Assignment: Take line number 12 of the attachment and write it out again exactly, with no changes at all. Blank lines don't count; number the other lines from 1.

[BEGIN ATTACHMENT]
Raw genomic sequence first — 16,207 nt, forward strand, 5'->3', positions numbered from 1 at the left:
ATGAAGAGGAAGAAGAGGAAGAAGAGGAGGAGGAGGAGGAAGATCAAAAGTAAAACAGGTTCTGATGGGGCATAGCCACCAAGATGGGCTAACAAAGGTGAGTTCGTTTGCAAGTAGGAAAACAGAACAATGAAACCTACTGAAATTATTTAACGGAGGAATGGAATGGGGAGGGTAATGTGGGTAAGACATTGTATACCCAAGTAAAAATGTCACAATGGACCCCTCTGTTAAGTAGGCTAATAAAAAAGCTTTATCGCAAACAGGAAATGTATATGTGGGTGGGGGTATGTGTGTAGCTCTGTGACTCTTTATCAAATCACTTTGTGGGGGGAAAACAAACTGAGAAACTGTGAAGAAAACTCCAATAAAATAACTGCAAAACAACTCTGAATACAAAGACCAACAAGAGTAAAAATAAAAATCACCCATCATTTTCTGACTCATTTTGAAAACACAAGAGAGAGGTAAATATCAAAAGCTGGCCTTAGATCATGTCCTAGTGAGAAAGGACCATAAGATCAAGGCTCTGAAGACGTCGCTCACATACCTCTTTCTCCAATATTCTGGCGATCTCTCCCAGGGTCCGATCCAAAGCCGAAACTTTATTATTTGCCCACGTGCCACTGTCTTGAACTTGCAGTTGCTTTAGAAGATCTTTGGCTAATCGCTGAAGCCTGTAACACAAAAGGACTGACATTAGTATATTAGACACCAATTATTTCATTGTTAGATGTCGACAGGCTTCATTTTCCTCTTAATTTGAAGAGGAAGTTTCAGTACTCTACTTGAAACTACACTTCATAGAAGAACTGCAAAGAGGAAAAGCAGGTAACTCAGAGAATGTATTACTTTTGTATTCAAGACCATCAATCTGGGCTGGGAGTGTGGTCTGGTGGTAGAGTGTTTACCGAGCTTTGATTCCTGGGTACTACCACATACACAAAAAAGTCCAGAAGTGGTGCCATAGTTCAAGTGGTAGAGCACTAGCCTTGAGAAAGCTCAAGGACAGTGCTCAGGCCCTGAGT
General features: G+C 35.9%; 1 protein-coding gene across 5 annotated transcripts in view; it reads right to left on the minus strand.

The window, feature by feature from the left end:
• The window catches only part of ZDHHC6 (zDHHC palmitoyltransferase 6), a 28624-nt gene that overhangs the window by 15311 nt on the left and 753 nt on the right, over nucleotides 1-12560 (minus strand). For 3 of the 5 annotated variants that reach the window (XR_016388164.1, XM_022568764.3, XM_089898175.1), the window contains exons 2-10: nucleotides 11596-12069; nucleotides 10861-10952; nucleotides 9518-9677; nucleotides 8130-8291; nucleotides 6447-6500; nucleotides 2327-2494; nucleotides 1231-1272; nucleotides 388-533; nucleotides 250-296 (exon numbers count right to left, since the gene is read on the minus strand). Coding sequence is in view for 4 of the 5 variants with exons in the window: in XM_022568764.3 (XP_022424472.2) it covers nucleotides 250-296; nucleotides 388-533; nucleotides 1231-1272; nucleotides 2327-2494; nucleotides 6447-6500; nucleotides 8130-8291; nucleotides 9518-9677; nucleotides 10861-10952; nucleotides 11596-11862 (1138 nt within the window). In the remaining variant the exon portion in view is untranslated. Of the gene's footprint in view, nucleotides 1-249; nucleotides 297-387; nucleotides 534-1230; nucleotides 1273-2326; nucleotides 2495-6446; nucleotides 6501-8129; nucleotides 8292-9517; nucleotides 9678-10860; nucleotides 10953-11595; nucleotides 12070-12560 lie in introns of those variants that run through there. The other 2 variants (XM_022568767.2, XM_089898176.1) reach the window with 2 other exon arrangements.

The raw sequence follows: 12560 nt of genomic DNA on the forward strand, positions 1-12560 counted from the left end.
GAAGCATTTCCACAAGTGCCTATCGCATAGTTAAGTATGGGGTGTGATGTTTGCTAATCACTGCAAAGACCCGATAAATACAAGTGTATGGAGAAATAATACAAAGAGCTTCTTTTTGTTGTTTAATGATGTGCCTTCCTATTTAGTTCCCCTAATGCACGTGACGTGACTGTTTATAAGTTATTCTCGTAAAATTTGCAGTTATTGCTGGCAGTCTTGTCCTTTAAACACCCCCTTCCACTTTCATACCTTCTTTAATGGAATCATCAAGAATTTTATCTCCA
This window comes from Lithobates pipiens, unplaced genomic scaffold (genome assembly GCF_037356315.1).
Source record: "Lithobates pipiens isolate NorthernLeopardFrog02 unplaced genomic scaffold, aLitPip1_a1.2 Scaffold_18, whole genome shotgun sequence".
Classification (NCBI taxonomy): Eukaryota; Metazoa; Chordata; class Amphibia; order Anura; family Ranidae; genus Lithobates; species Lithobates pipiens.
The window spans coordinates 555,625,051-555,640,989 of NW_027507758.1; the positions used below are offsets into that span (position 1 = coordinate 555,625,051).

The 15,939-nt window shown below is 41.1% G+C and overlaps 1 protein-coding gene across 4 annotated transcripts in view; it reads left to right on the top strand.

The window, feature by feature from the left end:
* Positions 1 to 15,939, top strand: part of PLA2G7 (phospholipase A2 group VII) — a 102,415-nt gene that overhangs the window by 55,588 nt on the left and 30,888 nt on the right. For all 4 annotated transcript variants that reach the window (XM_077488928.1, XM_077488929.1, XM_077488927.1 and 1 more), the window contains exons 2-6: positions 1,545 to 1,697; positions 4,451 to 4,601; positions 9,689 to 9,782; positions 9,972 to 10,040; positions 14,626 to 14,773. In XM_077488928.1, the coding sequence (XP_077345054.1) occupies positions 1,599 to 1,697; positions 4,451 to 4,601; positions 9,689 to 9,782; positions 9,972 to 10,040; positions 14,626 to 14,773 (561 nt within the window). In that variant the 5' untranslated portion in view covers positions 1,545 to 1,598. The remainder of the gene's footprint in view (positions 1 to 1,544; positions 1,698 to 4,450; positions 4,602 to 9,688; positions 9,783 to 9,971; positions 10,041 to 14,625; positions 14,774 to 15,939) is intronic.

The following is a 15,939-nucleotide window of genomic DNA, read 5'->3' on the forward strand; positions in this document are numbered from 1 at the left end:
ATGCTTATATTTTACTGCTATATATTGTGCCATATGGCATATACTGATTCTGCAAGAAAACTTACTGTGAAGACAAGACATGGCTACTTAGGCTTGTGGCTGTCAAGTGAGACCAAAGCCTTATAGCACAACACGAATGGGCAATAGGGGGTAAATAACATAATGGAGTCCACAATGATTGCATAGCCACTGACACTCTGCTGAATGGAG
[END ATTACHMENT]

The 15,939-nt window shown below is 41.1% G+C and overlaps 1 protein-coding gene across 4 annotated transcripts in view; it reads left to right on the top strand.